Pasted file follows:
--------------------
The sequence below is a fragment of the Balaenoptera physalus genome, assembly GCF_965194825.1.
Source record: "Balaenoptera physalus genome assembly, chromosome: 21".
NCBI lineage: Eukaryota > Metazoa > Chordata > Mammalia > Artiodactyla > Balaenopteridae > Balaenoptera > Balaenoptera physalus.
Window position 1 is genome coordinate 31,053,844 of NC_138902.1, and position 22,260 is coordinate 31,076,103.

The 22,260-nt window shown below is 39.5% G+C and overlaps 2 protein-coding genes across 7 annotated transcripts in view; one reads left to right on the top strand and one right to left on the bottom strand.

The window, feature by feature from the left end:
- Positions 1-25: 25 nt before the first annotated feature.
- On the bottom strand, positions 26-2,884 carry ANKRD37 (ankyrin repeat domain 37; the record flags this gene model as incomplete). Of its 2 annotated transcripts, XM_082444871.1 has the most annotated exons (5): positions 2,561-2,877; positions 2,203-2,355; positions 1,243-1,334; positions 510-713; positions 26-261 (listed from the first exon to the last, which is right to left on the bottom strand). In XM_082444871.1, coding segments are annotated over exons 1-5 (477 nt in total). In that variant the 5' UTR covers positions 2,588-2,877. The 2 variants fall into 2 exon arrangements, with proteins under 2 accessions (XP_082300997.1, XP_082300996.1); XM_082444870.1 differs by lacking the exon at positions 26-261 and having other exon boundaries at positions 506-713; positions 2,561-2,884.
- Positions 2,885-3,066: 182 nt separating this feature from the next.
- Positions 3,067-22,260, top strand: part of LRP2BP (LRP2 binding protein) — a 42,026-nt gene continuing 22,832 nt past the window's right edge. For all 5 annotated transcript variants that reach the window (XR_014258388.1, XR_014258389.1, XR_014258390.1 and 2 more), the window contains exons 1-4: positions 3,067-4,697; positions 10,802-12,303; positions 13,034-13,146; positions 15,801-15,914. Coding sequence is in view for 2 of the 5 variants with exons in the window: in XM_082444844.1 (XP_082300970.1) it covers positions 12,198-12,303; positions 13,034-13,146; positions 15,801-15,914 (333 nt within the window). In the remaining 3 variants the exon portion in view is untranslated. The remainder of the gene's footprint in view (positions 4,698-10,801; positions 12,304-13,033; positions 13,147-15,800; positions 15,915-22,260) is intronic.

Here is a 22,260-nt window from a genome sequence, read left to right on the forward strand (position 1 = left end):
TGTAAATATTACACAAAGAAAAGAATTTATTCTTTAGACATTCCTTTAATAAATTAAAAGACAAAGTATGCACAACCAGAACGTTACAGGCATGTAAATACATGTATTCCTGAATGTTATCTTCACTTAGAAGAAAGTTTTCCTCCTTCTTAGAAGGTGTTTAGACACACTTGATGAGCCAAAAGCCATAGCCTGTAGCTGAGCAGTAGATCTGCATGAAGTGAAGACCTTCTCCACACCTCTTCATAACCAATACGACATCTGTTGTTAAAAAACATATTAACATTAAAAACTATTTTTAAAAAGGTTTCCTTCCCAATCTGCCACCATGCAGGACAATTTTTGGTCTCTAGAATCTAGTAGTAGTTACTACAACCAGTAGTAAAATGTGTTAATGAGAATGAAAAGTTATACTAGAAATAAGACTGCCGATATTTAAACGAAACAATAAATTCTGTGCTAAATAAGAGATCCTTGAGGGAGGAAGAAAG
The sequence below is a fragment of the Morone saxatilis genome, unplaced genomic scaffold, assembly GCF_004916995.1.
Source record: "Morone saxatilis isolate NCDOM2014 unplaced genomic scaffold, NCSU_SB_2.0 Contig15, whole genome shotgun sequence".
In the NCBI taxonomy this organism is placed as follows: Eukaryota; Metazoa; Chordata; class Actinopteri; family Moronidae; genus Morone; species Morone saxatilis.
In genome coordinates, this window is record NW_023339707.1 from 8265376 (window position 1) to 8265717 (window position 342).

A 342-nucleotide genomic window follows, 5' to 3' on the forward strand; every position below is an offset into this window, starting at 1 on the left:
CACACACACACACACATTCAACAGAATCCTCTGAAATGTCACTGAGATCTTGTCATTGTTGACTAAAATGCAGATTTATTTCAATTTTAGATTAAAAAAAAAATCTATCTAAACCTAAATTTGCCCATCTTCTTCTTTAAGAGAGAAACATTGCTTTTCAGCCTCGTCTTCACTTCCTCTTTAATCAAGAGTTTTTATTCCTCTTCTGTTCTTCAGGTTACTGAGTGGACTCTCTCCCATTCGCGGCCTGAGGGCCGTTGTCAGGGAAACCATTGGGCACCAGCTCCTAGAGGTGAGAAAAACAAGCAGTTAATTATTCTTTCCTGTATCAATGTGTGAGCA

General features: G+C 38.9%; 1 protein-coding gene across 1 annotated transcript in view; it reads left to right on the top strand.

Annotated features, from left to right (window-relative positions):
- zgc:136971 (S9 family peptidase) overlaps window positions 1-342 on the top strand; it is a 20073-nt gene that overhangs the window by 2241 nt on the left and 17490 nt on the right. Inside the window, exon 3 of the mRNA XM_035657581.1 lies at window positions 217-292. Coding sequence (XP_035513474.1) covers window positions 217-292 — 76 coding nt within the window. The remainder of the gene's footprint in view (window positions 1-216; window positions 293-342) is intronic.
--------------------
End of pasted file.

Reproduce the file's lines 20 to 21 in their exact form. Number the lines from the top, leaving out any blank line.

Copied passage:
Annotated features, from left to right (window-relative positions):
- zgc:136971 (S9 family peptidase) overlaps window positions 1-342 on the top strand; it is a 20073-nt gene that overhangs the window by 2241 nt on the left and 17490 nt on the right. Inside the window, exon 3 of the mRNA XM_035657581.1 lies at window positions 217-292. Coding sequence (XP_035513474.1) covers window positions 217-292 — 76 coding nt within the window. The remainder of the gene's footprint in view (window positions 1-216; window positions 293-342) is intronic.